the Long's Strange Trip
into the unknown...
Gear and Resources
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I wish I could give you the "Magic Link", the one that contains all of the information you need to travel the world. Unfortunately, we haven't found it. Cruising around the Internet yields a TON of information, some helpful, some less than helpful. You'll find that as you look at older web sites from people who have done this, and compare them to newer web sites, many have benefitted from those that have gone before them. The best advice I can give you is to give yourself plenty of time to research and prepare. Decide how what level or preparedness you need to feel comfortable, then plan accordingly. Here are some sites that we found helpful.
Your computer (assuming, again, that you're taking one) is going to be the biggest purchase of your pre-trip planning. You want to consider weight, computer power, modem speed, and screen size (in my opinion, very important) when purchasing. cnet.com is a tremendous resource for information on virtually any electronic equipment you might need, from laptops to digital cameras. Not only can you read their reviews on various items, but you can also read the opinions of actual consumers who bought the stuff. It was invaluable to me in choosing both the laptop and the camera. In addition, they will also search the web and find the best prices on equipment you select for price comparison purposes.
One thing to keep in mind when ordering on-line: e-tailers don't always have the capability to tell you when you order from them when they'll ship. If you're ordering the hottest new digital camera from an e-tailer who has a great price, it may be backordered and you might wait longer than expected for it. In my opinion, it's always best to call before ordering to check availability. Also, look out for exorbitant shipping prices. Sometimes, that's how they make up the difference they're losing out in charging the lowest price.
To date, we've signed up with four different ISP's. AOL and AT&T claim to have the largest number of POP's around the world, but we found a service called iPass that allows customers of ISP's to use iPass' 5000 POP servers worldwide. We signed up with Speedfactory, a local ISP here in Atlanta, in order to gain access to the iPass network.
Finally, you have to figure out who's going to host your web site. I'm using Mindspring, because they deal with Microsoft Frontpage extensions, and not everybody does. You can get 30MB of space for $29.95 per month. Although I'm no Microsoft fan, I do recommend Front Page. It makes designing a decent site pretty brainless, and if you decide to do a trip like this, you're going to find out that you don't have alot of time or inclination to learn the intricacies of HTML.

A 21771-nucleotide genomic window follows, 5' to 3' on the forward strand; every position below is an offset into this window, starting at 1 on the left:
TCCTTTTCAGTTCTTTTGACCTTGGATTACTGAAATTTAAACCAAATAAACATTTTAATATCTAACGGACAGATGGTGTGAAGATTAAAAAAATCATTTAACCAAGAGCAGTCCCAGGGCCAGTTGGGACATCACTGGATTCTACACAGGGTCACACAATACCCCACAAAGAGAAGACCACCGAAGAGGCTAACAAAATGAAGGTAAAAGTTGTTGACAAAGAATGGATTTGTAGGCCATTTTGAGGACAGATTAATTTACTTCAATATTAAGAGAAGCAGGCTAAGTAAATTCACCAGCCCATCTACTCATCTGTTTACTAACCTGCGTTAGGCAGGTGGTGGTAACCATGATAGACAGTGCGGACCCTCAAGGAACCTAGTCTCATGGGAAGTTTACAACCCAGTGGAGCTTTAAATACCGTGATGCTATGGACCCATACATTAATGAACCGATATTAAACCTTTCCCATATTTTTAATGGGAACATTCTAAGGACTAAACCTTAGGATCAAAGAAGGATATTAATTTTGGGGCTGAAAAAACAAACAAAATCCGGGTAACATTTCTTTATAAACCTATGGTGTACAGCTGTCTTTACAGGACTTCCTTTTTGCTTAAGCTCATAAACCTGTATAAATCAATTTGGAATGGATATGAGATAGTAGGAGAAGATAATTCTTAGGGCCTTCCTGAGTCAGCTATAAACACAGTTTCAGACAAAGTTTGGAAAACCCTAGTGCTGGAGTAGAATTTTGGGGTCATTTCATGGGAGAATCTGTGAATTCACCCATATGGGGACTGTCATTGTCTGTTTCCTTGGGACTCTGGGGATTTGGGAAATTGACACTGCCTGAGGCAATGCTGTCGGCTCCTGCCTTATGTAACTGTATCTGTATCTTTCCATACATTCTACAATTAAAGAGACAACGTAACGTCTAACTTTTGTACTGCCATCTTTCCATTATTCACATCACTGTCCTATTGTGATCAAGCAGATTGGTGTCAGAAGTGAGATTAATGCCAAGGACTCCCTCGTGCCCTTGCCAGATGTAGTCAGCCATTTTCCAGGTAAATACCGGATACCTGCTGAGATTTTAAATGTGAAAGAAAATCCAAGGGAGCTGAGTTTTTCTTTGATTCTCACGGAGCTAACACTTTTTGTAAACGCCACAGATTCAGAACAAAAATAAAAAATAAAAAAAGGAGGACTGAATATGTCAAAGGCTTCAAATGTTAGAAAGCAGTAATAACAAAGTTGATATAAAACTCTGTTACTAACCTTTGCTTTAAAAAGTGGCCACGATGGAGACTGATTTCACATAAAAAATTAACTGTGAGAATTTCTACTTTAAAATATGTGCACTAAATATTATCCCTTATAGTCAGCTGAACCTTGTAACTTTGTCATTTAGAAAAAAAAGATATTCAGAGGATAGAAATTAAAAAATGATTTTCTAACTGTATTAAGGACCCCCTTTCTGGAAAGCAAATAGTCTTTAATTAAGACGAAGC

Hey, we all love the Internet, but let's face it - 99.44% of the information in the world (yes, I made this up) is still contained in some book, somewhere. That goes especially for travel information. Fodor's and Let's Go! both have slightly lame sites. Lonely Planet's site is actually pretty good - the best part being the Thorn Tree, where travelers start and add to discussion threads on subjects ranging from finding a good hotel in Playa del Carmen to how to use a squat toilet (THIS I'm not making up). Still, we needed books for the nitty-gritty information. For that, we turned to the Granddaddy of e-Commerce, amazon.com. Click here to see exactly which books we bought, plus what music we're listening to on the road.
When it comes right down to it, the best advice comes from those who went before you. I have been amazed at how many people either have traveled RTW, want to, or know someone who has. This is how we've met lots of people who have given us help.
Scott and Laura Kruglewicz traveled RTW from September 1998 to September 1999. Their site, Worldwide Wanderings, has been featured in the New York Times, and Scott is currently writing a book about their travels. Not only have we used their site as a resource, since they also live in Atlanta, we've gotten together with them on several occasions to share travel stories and get advice.
Shane Finkelstein and Courtney Gibson left the U.S. in January 2000 for their adventure. Shane is not only keeping a running dialogue on his site, WorldTraveler 2000, he's also writing a column in the weekly paper he used to publish here in Atlanta.
We found another great resource in Kristina Johnson and David Franke. They traveled for nine months in 1998, and have an incredible site called Wired 2 the World. I have corresponded with Kristina via email, and she has lots of recommendations world travel. She's even hooked us up with a Nepalese guide who will be taking us on a trek in the Himalayas!
We have a new internet friend from Germany, Thomas Heuser, who found our site, and has decided to take off on his own 'round-the-world trip. His website is www.allaroundtheworld.de.
A great resource for RTW travel is the Round the World Travel Guide.
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